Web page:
The U.S. Open golf tournament concluded last night in dramatic fashion, with Dustin Johnson first setting himself up for an eagle putt to win the tournament, then three-putting to lose it. After four grueling days, and I'm talking about watching, it was apparent some things were great and others fell a bit short.
Great: The Competition: When the back nine leader board includes many of the top players in the world and the tournament goes down to the last putt on the eighteenth hole, it's difficult to want much more. Combine that with the roller coaster finishes of the leaders and you've only added more icing on the cake. Jordan Spieth's birdie, double-bogey, birdie finish and Louis Oosthuizen's six birdies over his last seven holes, combined with Dustin Johnson's birdie on the par three seventeenth, setting up the drama on the final hole, was as exciting a conclusion I can remember since Tiger Woods' playoff victory over Rocco Mediate in 2008. Along the way, Sergio Garcia, Rory McIlroy and Adam Scott made runs to get into contention.
Not so Great: The Golf Course: Burned out and bumpy greens, inconsistent surfaces and blind shots all contributed to disrupt some of the players' ability to sustain birdie runs. While I liked the setup for Sunday, with the final hole playing as a par 5 and a couple of par fours set up to be able to drive the greens, the rest of the package at Chambers Bay left me desiring more traditional, well maintained golf courses. Perhaps they'll be back at the venue in the future and if they are, my desire is that the greens are in far better shape.
Great: The Scenery: Some of the shots of Puget Sound were simply magnificent. I've spent a lot of time in that region and it was nice to see the area so well represented. The views of Mt. Ranier were nothing short of spectacular. As much as I was disappointed in the course, the location piqued my interest to head out there for a few rounds of golf.
Not so Great: The Coverage: Fox, even though they improved every day, still fell far short in their ability to adequately cover such a high profile golf event. They didn't roll out some of their graphics until the weekend, making it difficult for the viewer to get a handle on the layout of individual holes. As is Fox's style, they seemed much more enamored with their own broadcast team than with the action on the golf course. And seemingly because of Greg Norman's relationship with Jason Day, we were treated to a minute and a half (or more) of his shot preparation instead of important shots and putts by the other contenders. It was almost as if Fox was concerned they would miss Day collapsing in a heap in real time. Fox needs to get more in touch with the desires of the golf viewer. It's not NASCAR where in depth coverage of the garage area before the race is of interest to the fans. The difference is, the race isn't going on in the background. While you're interviewing or showing Greg Norman standing around talking with Day and his coach, other players, like a charging Rory McIlroy, are actually playing golf. And finally, there were far too many instances where the camera operators totally lost track of the golf ball. Maybe they'll improve, but not if they only cover one tournament a year. Can you imagine next year, when the spotter says the ball's going toward the bunker at Oakmont? Oops. there are almost 200 sand traps at the famed layout. I can't wait to see a camera scanning ten bunkers, looking for a golf ball on, yes, you guessed it, pristine white sand.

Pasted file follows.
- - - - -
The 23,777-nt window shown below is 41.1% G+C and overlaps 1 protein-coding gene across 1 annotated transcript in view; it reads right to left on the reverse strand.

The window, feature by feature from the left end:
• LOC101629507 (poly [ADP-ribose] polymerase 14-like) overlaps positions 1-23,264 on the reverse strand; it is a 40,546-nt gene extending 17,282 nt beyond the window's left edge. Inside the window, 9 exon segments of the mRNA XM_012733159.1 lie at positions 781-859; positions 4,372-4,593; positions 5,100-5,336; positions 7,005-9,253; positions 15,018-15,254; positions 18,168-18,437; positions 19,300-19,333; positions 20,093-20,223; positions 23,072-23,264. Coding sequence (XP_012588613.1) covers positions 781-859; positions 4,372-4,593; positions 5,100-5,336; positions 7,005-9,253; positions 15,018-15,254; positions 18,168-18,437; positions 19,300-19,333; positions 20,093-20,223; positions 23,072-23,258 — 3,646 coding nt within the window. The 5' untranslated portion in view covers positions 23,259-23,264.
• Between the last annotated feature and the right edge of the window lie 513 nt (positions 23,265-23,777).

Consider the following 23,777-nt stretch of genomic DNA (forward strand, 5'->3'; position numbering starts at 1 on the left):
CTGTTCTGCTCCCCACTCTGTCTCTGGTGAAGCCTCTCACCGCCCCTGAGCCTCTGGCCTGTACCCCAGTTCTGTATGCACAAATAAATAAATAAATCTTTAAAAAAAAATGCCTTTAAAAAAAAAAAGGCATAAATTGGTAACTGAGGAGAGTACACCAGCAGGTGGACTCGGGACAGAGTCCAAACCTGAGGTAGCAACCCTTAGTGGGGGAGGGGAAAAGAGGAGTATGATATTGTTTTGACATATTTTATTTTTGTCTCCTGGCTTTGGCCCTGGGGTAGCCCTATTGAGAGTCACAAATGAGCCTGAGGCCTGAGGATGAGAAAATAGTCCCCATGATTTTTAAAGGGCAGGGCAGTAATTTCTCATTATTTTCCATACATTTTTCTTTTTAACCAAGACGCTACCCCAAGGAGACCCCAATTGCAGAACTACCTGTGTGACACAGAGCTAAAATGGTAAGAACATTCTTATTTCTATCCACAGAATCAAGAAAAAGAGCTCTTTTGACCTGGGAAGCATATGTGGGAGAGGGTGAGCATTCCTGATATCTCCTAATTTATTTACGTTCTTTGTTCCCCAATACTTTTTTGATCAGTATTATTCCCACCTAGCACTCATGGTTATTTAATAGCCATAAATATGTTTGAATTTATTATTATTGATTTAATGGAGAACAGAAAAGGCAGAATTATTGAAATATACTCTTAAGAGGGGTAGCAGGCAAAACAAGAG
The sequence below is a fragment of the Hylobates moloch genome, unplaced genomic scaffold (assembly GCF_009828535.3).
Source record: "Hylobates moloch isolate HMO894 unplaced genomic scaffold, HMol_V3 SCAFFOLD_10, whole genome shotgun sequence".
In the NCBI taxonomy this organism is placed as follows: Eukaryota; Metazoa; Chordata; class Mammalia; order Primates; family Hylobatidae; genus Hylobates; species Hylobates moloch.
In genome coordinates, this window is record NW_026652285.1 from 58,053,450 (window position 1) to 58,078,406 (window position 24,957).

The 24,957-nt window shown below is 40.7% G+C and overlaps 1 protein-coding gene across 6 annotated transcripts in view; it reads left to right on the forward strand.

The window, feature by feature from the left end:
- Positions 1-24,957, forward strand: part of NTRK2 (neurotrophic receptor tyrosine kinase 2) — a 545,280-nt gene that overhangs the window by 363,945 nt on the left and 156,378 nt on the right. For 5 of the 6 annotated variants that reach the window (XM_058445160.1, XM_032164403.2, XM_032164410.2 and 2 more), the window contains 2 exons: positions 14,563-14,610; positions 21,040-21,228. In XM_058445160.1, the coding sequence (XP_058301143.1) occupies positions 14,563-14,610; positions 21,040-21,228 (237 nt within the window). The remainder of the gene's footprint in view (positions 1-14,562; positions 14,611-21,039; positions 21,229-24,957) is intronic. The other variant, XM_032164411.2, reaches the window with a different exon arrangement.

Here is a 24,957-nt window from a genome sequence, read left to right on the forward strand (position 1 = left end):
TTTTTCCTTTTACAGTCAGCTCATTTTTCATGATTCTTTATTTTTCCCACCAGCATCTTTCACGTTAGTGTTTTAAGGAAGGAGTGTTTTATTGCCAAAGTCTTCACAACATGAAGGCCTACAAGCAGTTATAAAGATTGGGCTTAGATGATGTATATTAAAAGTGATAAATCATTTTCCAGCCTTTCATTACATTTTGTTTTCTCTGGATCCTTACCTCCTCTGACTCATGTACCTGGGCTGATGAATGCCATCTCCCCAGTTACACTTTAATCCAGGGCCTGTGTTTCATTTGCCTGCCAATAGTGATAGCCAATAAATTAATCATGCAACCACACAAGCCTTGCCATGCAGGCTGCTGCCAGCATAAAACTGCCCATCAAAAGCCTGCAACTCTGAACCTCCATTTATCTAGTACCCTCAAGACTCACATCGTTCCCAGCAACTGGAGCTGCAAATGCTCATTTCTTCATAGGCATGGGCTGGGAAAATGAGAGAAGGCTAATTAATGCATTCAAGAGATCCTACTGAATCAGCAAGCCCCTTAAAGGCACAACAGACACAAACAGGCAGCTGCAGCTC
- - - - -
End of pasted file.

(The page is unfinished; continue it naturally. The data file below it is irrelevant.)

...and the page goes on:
Great: Future of American Golf: Six amateurs made the cut at Chambers Bay, all of them Americans. As Woods, Mickelson, Furyk and others fade into that no man's land before the Champions Tour, it's comforting to know that now two time major champion Jordan Spieth, Dustin Johnson, Patrick Reed and others can compete at a high level. With so many talented amateurs ready to turn professional, it looks like the pendulum that had swung toward the European, South African and Australian players may be swinging back to the United States. I'm totally for global competition, but for the popularity of the game here, it's important for Americans to have our share of guys at the top of game. We need look no further than men's tennis to see how irrelevant a sport can become in this country when no one from the U.S. is competing.
Not so Great: Players' Criticism of the USGA: Golf is above all else, an honorable game. While I've been critical of a number of decisions the USGA has made regarding this U.S. Open, that's a role as someone that is in the sports commentary business is expected to do. I feel it's awkward and unseemly for players to publicly comment in a negative fashion regarding the course, the USGA, etc. While that may seem hypocritical, it really isn't. The players can have their voices heard privately and with leaders of the organization responsible for the course and the setup. My only input is through social media or my blogs and radio appearances. I also feel that Fox needs to be more sensitive to putting players on the spot for comments immediately after their rounds. Obviously, the network knew that Billy Horschel was very upset by the way he acted on the course. To provide him a publlic forum so soon after a round where he missed some make-able putts due to the bumpy greens was an obvious play to create controversy and sensationalize, in true Fox fashion, the issue. That may work in NASCAR, baseball and even the NFL, but there's no place for it at the US Open. For the record, Horschel has since apologized, but it's hard to put the toothpaste back in the tube.
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